The voices of the writers I prefer don’t all sound the same. I study them, copying whole pages by hand trying to understand what makes them sing for me. Word choice, syntax, tone, rhythm, etc. are all elements of writing style, but I think writers can have similar styles and yet the voice is different. There’s something more that defines voice. It’s an element lying below all the rest. Something that breathes life into the words. Something, I think, that can’t be learned.

Naturally, I wonder about my own writer’s voice. It’s still trying to struggle out of its chrysalis. I hope it’s on its way to being pure and honest and alive. Because then, someday, readers will count my voice among their favorites.

Linda

Author, Books, Fiction

What does this say about me?

Three weeks ago, the lovely author Darlene Foster tagged me to receive The Booker Award. The rules of this award say I’m to list five of my favorite books and then pass the award on to five other people. At first I read that as my five favorite books, which seemed an impossible job, but then I saw that little word “of”. I can do that.

Since then, I’ve paused at my book shelves many times trying to make choices. My reading tastes have changed many times through the years, and I don’t own a copy of every book I’ve read, so it’s possible I’m forgetting books I would have chosen. I found myself looking at some books and realizing I didn’t remember reading them at all, though I know I did. I considered choosing books to impress the literati, but I hate snobbery. So here are five OF my favorite books—and even more, five writers I admire.

For many years, I read everything Stephen King wrote, except the Dark Tower Series. I’ve read some of his novels more than once, but The Stand is my favorite. I’ve read it four times, including the uncut version.

When I read the description of this book, chosen for my discussion group, I doubted I would care much for it. War stories? Nah. Silly me. Tim O’Brien’s writing amazed me, and The Things They Carried has been on my best books list ever since.

I’ve read all of Anne Tyler’s books, even the one she wrote for children, and I’ve read many more than once. The first time I read Breathing Lessons, the main character annoyed me. But she also haunted me. So I read it again, and then I realized that I’d been annoyed by her because she was a bit like me. 🙂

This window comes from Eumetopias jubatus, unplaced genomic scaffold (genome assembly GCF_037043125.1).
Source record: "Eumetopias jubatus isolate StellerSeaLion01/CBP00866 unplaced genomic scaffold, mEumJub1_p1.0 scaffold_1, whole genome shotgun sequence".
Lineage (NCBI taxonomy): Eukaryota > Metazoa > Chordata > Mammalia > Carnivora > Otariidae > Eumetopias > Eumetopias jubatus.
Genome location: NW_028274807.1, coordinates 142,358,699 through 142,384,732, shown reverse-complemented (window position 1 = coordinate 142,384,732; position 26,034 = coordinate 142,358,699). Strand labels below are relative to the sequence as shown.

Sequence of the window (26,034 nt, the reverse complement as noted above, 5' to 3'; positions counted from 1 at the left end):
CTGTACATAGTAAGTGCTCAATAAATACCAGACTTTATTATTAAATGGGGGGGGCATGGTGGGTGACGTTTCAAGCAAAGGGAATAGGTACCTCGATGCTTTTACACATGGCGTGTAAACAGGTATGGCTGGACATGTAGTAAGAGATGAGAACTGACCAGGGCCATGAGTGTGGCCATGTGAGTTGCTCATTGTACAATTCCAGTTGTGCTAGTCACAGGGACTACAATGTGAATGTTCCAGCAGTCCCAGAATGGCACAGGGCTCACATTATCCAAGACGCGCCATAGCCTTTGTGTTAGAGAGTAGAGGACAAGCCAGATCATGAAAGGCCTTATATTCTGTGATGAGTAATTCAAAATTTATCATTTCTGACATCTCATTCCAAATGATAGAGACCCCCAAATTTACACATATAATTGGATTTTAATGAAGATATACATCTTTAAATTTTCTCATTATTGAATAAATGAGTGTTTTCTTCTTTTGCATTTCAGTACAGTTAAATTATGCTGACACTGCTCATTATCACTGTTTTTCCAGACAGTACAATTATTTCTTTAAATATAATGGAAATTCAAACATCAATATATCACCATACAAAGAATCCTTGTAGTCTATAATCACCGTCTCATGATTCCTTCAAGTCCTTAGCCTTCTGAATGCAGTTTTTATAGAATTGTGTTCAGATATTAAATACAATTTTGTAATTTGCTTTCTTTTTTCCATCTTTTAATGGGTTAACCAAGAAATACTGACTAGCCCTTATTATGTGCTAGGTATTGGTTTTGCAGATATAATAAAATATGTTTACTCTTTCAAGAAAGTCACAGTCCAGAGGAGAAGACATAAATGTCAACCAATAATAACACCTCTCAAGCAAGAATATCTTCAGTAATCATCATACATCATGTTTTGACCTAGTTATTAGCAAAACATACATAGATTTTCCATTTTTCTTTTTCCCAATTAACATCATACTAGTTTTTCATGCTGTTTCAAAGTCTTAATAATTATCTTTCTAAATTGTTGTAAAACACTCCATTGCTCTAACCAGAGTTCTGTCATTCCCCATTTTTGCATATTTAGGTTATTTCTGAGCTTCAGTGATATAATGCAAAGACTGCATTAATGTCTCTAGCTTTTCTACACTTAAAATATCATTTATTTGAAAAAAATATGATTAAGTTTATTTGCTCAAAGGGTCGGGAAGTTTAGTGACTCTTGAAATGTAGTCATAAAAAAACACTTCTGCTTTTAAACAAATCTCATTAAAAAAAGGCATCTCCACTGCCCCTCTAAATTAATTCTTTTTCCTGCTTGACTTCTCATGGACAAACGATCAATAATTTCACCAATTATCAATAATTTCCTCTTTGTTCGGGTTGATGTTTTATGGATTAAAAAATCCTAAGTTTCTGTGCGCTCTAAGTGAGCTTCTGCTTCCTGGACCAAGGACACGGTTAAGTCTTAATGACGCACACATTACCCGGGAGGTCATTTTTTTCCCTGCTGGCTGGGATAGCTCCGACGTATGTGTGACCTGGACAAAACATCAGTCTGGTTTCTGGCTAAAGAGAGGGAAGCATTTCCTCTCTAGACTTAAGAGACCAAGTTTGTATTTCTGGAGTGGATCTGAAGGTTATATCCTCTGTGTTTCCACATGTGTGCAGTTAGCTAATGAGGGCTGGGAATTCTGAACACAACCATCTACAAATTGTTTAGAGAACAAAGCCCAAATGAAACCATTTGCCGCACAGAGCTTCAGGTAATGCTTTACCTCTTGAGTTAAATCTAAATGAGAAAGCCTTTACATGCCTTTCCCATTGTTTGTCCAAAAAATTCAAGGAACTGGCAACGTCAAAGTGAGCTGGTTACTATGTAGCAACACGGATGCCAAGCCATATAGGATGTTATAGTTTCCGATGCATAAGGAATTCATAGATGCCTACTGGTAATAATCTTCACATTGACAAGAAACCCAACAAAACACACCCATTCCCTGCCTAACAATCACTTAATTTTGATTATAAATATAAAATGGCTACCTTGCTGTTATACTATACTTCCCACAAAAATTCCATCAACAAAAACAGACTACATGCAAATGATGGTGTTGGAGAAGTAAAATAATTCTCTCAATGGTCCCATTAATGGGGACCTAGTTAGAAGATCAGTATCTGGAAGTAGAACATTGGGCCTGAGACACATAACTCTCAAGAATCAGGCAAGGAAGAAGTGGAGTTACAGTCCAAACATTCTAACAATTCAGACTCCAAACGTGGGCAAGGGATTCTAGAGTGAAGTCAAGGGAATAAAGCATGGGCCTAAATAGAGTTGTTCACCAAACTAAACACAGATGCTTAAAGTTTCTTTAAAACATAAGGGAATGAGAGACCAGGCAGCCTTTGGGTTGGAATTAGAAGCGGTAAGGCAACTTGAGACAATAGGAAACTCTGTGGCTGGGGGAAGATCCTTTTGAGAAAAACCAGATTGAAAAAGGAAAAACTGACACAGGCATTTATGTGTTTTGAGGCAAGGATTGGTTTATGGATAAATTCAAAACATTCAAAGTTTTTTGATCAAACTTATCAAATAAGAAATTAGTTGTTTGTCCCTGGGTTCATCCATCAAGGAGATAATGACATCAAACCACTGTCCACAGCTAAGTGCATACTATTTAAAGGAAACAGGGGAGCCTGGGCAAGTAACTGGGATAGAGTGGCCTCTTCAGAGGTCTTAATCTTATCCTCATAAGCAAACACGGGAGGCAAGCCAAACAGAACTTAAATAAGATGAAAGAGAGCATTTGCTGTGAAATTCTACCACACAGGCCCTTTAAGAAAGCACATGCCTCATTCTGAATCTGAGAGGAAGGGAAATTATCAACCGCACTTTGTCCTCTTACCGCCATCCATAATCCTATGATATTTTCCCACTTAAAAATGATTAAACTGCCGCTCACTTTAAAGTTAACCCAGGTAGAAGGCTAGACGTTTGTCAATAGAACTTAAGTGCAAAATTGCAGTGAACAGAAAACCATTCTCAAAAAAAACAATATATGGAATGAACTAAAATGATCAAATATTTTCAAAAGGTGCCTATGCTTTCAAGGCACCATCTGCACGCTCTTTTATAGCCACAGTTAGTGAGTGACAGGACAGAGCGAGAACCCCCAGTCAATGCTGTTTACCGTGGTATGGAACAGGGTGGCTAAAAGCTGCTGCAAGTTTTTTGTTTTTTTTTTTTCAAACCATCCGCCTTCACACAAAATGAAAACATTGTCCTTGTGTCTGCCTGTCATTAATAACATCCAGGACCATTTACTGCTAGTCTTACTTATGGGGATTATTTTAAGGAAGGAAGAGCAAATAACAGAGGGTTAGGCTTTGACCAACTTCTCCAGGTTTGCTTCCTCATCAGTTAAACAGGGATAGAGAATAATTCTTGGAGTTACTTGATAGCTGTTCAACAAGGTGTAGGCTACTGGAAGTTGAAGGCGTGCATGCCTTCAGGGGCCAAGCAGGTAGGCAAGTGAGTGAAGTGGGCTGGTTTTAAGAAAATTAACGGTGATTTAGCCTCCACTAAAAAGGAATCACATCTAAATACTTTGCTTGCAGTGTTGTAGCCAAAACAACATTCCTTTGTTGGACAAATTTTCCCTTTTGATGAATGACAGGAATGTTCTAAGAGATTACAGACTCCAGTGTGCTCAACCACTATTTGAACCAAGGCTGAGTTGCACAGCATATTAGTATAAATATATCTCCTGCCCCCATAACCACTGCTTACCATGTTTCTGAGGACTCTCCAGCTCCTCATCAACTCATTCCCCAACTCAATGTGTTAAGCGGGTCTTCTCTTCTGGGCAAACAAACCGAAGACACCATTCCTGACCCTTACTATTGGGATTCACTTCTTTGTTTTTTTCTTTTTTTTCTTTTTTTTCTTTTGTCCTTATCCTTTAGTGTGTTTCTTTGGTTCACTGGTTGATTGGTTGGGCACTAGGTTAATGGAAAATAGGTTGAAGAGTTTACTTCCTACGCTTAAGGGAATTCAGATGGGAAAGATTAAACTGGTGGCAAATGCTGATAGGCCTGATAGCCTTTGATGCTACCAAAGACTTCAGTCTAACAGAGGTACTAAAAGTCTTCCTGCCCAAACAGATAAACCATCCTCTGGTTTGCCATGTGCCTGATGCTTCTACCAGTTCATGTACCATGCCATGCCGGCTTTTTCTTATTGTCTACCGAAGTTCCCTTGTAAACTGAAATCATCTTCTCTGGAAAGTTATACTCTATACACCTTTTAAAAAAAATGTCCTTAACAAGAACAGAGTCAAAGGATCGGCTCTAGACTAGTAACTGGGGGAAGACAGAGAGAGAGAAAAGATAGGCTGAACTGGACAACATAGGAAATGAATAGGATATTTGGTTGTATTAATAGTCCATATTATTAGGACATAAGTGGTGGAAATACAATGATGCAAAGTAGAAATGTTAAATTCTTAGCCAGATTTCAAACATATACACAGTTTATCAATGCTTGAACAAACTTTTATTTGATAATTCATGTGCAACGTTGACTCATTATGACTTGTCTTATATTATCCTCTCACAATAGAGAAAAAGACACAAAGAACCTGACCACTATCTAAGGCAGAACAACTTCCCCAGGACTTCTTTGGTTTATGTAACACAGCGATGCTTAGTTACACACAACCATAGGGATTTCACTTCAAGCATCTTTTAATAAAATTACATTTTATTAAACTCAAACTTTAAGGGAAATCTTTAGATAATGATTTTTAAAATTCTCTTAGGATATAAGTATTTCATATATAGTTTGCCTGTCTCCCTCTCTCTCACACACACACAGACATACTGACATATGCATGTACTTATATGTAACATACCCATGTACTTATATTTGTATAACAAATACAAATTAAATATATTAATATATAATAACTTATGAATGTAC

For many years, I also read Maeve Binchy’s novels. I drifted away a time or two and then came back and caught up. Now, she’s gone, and I feel I should catch up again. I believe Circle of Friends was the first of her books I read. I became an instant fan of her talent for drawing the reader into her rich fictional world.

I’m a late-comer to Sherman Alexie’s work. I’d heard the name for many years, but I knew him only for his screenplay for Smoke Signals. I can’t remember how I ended up with a copy of The Absolutely True Diary of a Part-Time Indian, but it sat in my to-read list for some time before I got around to reading it. Boy, was I sorry it took me so long. Alexie’s writing is magical. The voice in this book is one of the purest examples I’ve read. I’m now reading Blasphemy, his latest collection of short stories, and so far each one has blown me away.

I guess that’s an eclectic group of five, but that probably tells you something about me. Now I’m supposed to choose five people to pass the award to, but I rarely do that because often those I pick don’t care to play along. So if you’d like to share five of your favorite books on your blog, take the award and say I chose you. Or share on this page in the comments. I’d like to see your choices.

Books, Fiction, Life, Novel, Reading, Real Life, Writing

The problem with writing …

Are you a writer? Are you a reader? Do you divide your time equally between the two? When I started writing with the goal of publication, my reading time declined—particularly my fiction reading. And my non-fiction reading changed to consist almost exclusively of how-to write books.

During my years of devouring novels, I often thought how wonderful it would be to write my own. It never occurred to me that the authors of those books might not have much time to read. Although, apparently some writers manage to write and read at a pace I envy. Stephen King says, “I’m a slow reader, but I usually get through seventy or eighty books a year, mostly fiction.”

The year I was ten, I read 72 books for the Summer Reading Program. As an adult, that would have been my usual yearly average—before I began writing every day. In 2009, I  started keeping track of books read. That year, I read 24 books, 17 of which were fiction. I read 18 books in 2010, and 14 of them were fiction. I may have forgotten to include a few, but still those are pathetic totals. My to-be-read stack keeps growing (some added are yours), but it doesn’t appear I’ll do any better this year. Unless I change something.

You tell me: How many books do you average reading a year? Do you schedule your reading time?